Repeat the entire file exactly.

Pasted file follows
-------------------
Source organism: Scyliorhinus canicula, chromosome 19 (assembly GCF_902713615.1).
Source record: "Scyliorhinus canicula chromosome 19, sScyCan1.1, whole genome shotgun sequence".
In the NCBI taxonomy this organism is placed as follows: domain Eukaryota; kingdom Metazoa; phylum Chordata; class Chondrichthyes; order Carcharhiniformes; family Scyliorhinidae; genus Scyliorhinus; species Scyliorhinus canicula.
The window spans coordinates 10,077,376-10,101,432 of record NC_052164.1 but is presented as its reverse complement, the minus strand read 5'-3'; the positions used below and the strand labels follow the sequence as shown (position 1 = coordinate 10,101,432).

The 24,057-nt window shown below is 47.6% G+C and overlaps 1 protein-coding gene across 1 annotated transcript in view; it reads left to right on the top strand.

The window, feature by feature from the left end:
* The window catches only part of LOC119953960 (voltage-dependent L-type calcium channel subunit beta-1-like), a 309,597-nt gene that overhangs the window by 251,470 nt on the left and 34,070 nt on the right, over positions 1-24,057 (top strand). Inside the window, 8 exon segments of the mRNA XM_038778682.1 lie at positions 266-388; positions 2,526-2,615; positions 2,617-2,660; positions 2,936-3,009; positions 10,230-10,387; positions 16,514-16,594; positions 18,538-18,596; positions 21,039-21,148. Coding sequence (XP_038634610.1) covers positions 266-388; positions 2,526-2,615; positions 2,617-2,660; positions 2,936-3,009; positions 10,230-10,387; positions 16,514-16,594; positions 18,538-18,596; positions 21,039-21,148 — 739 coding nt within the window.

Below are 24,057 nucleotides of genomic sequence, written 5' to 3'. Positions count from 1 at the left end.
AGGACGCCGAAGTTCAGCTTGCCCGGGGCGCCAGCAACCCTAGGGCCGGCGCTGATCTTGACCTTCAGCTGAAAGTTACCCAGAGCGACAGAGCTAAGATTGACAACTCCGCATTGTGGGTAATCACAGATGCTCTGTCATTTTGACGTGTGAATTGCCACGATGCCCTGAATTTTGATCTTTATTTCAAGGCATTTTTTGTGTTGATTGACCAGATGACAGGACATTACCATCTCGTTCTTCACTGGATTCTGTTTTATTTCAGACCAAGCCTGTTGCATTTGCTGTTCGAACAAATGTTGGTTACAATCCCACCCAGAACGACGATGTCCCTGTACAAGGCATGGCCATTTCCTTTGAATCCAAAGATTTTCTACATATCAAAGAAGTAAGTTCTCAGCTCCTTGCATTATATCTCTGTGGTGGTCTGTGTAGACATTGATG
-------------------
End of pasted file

Source organism: Scyliorhinus canicula, chromosome 19 (assembly GCF_902713615.1).
Source record: "Scyliorhinus canicula chromosome 19, sScyCan1.1, whole genome shotgun sequence".
In the NCBI taxonomy this organism is placed as follows: domain Eukaryota; kingdom Metazoa; phylum Chordata; class Chondrichthyes; order Carcharhiniformes; family Scyliorhinidae; genus Scyliorhinus; species Scyliorhinus canicula.
The window spans coordinates 10,077,376-10,101,432 of record NC_052164.1 but is presented as its reverse complement, the minus strand read 5'-3'; the positions used below and the strand labels follow the sequence as shown (position 1 = coordinate 10,101,432).

The 24,057-nt window shown below is 47.6% G+C and overlaps 1 protein-coding gene across 1 annotated transcript in view; it reads left to right on the top strand.

The window, feature by feature from the left end:
* The window catches only part of LOC119953960 (voltage-dependent L-type calcium channel subunit beta-1-like), a 309,597-nt gene that overhangs the window by 251,470 nt on the left and 34,070 nt on the right, over positions 1-24,057 (top strand). Inside the window, 8 exon segments of the mRNA XM_038778682.1 lie at positions 266-388; positions 2,526-2,615; positions 2,617-2,660; positions 2,936-3,009; positions 10,230-10,387; positions 16,514-16,594; positions 18,538-18,596; positions 21,039-21,148. Coding sequence (XP_038634610.1) covers positions 266-388; positions 2,526-2,615; positions 2,617-2,660; positions 2,936-3,009; positions 10,230-10,387; positions 16,514-16,594; positions 18,538-18,596; positions 21,039-21,148 — 739 coding nt within the window.

Below are 24,057 nucleotides of genomic sequence, written 5' to 3'. Positions count from 1 at the left end.
AGGACGCCGAAGTTCAGCTTGCCCGGGGCGCCAGCAACCCTAGGGCCGGCGCTGATCTTGACCTTCAGCTGAAAGTTACCCAGAGCGACAGAGCTAAGATTGACAACTCCGCATTGTGGGTAATCACAGATGCTCTGTCATTTTGACGTGTGAATTGCCACGATGCCCTGAATTTTGATCTTTATTTCAAGGCATTTTTTGTGTTGATTGACCAGATGACAGGACATTACCATCTCGTTCTTCACTGGATTCTGTTTTATTTCAGACCAAGCCTGTTGCATTTGCTGTTCGAACAAATGTTGGTTACAATCCCACCCAGAACGACGATGTCCCTGTACAAGGCATGGCCATTTCCTTTGAATCCAAAGATTTTCTACATATCAAAGAAGTAAGTTCTCAGCTCCTTGCATTATATCTCTGTGGTGGTCTGTGTAGACATTGATG